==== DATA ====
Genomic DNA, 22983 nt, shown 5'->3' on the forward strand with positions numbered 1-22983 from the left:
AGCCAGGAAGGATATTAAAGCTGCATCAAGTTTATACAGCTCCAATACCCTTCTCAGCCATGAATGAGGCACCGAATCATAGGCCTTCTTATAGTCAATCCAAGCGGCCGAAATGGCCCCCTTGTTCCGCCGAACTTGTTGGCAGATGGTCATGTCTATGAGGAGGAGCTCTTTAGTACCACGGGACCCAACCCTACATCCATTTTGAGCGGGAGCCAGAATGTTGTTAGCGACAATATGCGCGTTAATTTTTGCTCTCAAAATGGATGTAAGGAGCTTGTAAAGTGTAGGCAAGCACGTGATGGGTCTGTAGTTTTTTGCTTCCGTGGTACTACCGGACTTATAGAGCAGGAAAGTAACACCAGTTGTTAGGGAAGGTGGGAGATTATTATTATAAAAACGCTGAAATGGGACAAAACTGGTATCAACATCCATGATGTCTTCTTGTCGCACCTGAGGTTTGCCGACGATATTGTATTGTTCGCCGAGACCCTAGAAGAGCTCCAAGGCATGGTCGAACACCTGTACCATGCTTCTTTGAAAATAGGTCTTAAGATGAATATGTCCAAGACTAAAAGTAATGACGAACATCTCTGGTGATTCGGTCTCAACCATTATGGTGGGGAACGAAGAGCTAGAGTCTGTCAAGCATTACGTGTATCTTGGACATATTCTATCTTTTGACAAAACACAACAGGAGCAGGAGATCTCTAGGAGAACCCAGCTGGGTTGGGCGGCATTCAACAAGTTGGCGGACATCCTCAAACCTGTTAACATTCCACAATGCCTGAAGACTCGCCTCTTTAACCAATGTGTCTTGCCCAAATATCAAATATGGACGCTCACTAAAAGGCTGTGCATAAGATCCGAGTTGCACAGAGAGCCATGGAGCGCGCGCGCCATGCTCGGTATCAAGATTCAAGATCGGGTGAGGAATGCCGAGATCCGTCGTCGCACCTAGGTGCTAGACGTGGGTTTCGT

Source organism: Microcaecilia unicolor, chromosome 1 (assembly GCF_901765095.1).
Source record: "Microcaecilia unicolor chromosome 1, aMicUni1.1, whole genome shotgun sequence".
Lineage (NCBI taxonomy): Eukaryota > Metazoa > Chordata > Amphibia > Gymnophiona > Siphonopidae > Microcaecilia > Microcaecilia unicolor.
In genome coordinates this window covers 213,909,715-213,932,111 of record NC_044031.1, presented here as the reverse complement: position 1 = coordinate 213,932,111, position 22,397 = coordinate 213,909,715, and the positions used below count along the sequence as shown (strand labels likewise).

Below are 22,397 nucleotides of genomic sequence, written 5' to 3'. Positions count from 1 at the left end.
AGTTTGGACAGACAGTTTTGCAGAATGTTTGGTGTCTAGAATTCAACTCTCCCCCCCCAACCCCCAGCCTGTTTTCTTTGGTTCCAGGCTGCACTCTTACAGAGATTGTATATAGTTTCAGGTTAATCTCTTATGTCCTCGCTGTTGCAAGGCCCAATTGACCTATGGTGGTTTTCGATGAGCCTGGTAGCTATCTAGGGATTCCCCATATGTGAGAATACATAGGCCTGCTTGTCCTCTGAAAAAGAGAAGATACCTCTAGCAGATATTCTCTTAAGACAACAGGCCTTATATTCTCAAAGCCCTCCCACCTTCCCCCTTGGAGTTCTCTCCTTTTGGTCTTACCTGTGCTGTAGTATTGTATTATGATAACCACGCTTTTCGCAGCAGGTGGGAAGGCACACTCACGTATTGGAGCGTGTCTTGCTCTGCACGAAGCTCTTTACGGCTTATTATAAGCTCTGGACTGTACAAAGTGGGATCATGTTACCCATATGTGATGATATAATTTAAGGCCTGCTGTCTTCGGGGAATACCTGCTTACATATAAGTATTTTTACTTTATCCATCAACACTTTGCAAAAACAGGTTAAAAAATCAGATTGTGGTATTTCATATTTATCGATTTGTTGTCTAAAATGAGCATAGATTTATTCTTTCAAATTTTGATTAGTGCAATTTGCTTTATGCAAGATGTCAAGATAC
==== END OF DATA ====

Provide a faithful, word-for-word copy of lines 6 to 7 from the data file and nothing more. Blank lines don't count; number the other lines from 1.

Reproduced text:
In genome coordinates this window covers 213,909,715-213,932,111 of record NC_044031.1, presented here as the reverse complement: position 1 = coordinate 213,932,111, position 22,397 = coordinate 213,909,715, and the positions used below count along the sequence as shown (strand labels likewise).

Below are 22,397 nucleotides of genomic sequence, written 5' to 3'. Positions count from 1 at the left end.